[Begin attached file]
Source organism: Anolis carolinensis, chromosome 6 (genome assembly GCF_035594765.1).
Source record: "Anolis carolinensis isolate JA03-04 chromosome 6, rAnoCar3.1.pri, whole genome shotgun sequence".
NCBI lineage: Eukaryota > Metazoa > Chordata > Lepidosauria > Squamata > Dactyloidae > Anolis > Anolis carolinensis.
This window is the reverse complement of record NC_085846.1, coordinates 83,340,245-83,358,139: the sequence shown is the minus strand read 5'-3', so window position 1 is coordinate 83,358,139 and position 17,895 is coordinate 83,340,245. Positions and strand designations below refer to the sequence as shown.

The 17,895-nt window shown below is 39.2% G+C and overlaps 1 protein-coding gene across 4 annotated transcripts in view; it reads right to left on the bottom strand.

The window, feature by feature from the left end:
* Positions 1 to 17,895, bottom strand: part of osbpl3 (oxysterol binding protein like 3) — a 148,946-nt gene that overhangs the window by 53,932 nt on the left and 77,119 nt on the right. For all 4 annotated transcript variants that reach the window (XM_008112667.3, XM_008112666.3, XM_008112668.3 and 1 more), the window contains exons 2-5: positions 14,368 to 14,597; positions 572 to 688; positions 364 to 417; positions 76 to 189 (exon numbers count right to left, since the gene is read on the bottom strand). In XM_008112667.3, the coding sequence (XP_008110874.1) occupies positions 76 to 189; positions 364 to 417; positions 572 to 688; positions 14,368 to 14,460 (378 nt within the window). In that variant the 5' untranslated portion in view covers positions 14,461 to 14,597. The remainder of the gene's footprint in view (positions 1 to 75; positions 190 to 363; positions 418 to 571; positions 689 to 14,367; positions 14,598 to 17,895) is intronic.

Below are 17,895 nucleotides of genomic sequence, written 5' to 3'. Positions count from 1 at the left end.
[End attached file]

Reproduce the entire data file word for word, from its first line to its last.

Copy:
Source organism: Anolis carolinensis, chromosome 6 (genome assembly GCF_035594765.1).
Source record: "Anolis carolinensis isolate JA03-04 chromosome 6, rAnoCar3.1.pri, whole genome shotgun sequence".
NCBI lineage: Eukaryota > Metazoa > Chordata > Lepidosauria > Squamata > Dactyloidae > Anolis > Anolis carolinensis.
This window is the reverse complement of record NC_085846.1, coordinates 83,340,245-83,358,139: the sequence shown is the minus strand read 5'-3', so window position 1 is coordinate 83,358,139 and position 17,895 is coordinate 83,340,245. Positions and strand designations below refer to the sequence as shown.

The 17,895-nt window shown below is 39.2% G+C and overlaps 1 protein-coding gene across 4 annotated transcripts in view; it reads right to left on the bottom strand.

The window, feature by feature from the left end:
* Positions 1 to 17,895, bottom strand: part of osbpl3 (oxysterol binding protein like 3) — a 148,946-nt gene that overhangs the window by 53,932 nt on the left and 77,119 nt on the right. For all 4 annotated transcript variants that reach the window (XM_008112667.3, XM_008112666.3, XM_008112668.3 and 1 more), the window contains exons 2-5: positions 14,368 to 14,597; positions 572 to 688; positions 364 to 417; positions 76 to 189 (exon numbers count right to left, since the gene is read on the bottom strand). In XM_008112667.3, the coding sequence (XP_008110874.1) occupies positions 76 to 189; positions 364 to 417; positions 572 to 688; positions 14,368 to 14,460 (378 nt within the window). In that variant the 5' untranslated portion in view covers positions 14,461 to 14,597. The remainder of the gene's footprint in view (positions 1 to 75; positions 190 to 363; positions 418 to 571; positions 689 to 14,367; positions 14,598 to 17,895) is intronic.

Below are 17,895 nucleotides of genomic sequence, written 5' to 3'. Positions count from 1 at the left end.